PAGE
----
Take a look at your current circle of friends. There’s a good chance that a year from now, maybe two, the complexion of your circle of friends will be different. People whom you shared intimate secrets with one day drift (or storm) out of your life. People fight. Misunderstandings occur. Trust is betrayed. People move, switch social circles, life, circumstances, what have you – you wake up one day and realize that some folks aren’t as close to you or aren’t as much a part of your world as they used to be. There is a natural ebb and flow to relationships.

Friends flounce.

Many times it’s not intentional. Life is a constant series of re-prioritizing. Friendships take time, an investment of energy and emotional resources. There is no such thing as instant intimacy. It’s relatively easy to make and maintain relationships when you’re young and single – time is your ally. As you get older, time seems to disappear on you and life speeds up and shortens. Friends get married. Friends have kids. Cocooning becomes a lifestyle choice. Life becomes a precarious balancing act: spending time to get to know the person you’re dating vs. spending time with your friends; spending quality time with your spouse vs. keeping up with your friends; finding time to spend with your kids (especially as more keep popping up), much less your spouse, vs. finding time to hang out with your friends.

My wife and I work(ed) a lot with the singles in our church and we knew the singles’ lament of their friends dating or marrying and then dropping off the face of the Earth. So when my wife and I were talking about getting married, we made a pact to always carve out time for our friends. What happened? Some single friends pre-emptively dropped us anyway. They figured it was only a matter of time til the relationship shoe fell. It took a long time to convince folks that we weren’t going any where.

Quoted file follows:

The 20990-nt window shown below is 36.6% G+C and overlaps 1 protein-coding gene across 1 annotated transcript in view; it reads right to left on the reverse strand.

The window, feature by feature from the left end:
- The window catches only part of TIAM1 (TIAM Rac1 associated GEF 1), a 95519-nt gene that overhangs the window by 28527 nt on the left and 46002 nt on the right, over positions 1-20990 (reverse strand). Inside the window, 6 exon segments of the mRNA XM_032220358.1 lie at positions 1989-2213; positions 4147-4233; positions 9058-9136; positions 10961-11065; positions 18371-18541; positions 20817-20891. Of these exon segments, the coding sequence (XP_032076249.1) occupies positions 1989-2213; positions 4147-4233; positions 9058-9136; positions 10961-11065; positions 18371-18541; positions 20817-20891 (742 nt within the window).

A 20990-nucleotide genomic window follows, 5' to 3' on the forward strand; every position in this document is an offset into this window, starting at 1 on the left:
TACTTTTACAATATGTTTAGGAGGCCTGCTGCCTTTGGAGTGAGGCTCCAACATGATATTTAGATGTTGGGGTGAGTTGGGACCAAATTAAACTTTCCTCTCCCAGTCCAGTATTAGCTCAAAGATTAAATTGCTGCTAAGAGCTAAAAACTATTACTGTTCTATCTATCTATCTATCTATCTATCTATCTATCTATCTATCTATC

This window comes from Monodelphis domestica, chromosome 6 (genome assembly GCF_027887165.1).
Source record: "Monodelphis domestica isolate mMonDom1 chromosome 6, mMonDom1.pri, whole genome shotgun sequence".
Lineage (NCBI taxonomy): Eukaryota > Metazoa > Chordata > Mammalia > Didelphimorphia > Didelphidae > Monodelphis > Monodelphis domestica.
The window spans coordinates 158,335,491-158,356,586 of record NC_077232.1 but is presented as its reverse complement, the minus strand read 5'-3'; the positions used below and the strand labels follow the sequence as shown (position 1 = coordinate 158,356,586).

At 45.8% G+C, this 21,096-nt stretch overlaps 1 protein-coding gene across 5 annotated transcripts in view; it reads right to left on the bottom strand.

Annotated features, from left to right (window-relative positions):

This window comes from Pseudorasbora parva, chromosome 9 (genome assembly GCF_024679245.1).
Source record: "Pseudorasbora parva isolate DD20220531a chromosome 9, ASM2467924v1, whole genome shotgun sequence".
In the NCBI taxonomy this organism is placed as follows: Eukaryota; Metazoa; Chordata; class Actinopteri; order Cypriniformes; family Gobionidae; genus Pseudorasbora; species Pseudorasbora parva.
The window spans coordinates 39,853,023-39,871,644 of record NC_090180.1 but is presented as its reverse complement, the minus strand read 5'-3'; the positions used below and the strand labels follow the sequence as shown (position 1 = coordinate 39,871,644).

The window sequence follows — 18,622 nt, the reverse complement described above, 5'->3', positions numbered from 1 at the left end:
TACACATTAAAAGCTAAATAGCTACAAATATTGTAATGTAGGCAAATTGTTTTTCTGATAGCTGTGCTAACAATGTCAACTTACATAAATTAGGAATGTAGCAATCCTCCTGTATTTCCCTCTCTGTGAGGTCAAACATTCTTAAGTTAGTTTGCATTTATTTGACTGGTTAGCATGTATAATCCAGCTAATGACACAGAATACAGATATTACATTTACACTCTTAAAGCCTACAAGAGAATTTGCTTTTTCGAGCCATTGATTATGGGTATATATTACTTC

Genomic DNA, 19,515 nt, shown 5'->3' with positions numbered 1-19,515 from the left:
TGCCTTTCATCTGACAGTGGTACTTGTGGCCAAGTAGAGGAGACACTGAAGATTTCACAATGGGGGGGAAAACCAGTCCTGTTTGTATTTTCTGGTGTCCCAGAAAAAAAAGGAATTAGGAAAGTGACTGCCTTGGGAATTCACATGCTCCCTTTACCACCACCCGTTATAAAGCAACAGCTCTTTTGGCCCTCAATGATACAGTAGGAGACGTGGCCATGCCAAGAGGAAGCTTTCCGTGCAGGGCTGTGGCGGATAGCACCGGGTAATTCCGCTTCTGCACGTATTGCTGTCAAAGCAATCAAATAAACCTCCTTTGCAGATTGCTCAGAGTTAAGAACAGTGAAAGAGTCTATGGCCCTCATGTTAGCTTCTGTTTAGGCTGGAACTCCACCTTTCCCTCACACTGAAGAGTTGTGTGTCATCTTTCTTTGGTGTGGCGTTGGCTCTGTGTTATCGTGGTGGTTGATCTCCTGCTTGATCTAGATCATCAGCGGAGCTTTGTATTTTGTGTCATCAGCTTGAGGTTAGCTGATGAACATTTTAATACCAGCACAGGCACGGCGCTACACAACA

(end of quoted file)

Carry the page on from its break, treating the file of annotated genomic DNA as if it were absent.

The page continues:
Hang out time is important. I’d drive my wife nuts if I was the only person she hung out with. I’m pestful. Outside relationships, outside interests, are healthy and keep us sane. I can’t meet all of her needs, social or otherwise. They act as release valves on our relationship and we value community.

Luckily, friendships renew themselves. Old friends become new again, either recognizing the need for balance in their lives or circumstances having freed up their time. New people drift into your life, as you travel in different social circles and if you are open to making new friends. So look around. Cherish the friends in your life right now. Call up the ones you haven’t seen in a minute.

They may not be there tomorrow.

I don’t have time to always check the comments all the places where this rant is posted. If you want to make sure that I see it or just want to stop by and say hi, do so on my message board. I apologize in advance for some of my regulars.